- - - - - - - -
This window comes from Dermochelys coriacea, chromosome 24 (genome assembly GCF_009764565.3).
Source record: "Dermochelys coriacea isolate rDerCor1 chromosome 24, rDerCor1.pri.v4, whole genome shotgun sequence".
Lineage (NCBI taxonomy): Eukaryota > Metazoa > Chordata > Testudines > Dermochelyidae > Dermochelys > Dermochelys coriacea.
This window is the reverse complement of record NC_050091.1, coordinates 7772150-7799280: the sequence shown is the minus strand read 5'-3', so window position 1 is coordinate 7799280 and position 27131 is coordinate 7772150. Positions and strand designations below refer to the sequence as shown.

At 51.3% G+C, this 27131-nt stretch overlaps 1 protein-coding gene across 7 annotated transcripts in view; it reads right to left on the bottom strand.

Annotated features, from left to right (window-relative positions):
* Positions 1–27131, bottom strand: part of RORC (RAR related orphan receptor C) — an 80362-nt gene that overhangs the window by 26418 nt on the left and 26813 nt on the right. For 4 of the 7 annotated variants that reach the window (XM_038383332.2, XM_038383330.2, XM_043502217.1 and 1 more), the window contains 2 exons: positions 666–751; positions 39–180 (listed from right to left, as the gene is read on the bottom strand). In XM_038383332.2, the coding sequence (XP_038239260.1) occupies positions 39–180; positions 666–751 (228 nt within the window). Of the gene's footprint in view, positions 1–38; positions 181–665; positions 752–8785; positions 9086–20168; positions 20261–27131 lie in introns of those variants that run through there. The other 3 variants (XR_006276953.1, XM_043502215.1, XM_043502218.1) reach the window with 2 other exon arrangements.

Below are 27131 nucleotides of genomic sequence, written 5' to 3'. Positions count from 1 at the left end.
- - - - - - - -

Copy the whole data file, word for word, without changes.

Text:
This window comes from Dermochelys coriacea, chromosome 24 (genome assembly GCF_009764565.3).
Source record: "Dermochelys coriacea isolate rDerCor1 chromosome 24, rDerCor1.pri.v4, whole genome shotgun sequence".
Lineage (NCBI taxonomy): Eukaryota > Metazoa > Chordata > Testudines > Dermochelyidae > Dermochelys > Dermochelys coriacea.
This window is the reverse complement of record NC_050091.1, coordinates 7772150-7799280: the sequence shown is the minus strand read 5'-3', so window position 1 is coordinate 7799280 and position 27131 is coordinate 7772150. Positions and strand designations below refer to the sequence as shown.

At 51.3% G+C, this 27131-nt stretch overlaps 1 protein-coding gene across 7 annotated transcripts in view; it reads right to left on the bottom strand.

Annotated features, from left to right (window-relative positions):
* Positions 1–27131, bottom strand: part of RORC (RAR related orphan receptor C) — an 80362-nt gene that overhangs the window by 26418 nt on the left and 26813 nt on the right. For 4 of the 7 annotated variants that reach the window (XM_038383332.2, XM_038383330.2, XM_043502217.1 and 1 more), the window contains 2 exons: positions 666–751; positions 39–180 (listed from right to left, as the gene is read on the bottom strand). In XM_038383332.2, the coding sequence (XP_038239260.1) occupies positions 39–180; positions 666–751 (228 nt within the window). Of the gene's footprint in view, positions 1–38; positions 181–665; positions 752–8785; positions 9086–20168; positions 20261–27131 lie in introns of those variants that run through there. The other 3 variants (XR_006276953.1, XM_043502215.1, XM_043502218.1) reach the window with 2 other exon arrangements.

Below are 27131 nucleotides of genomic sequence, written 5' to 3'. Positions count from 1 at the left end.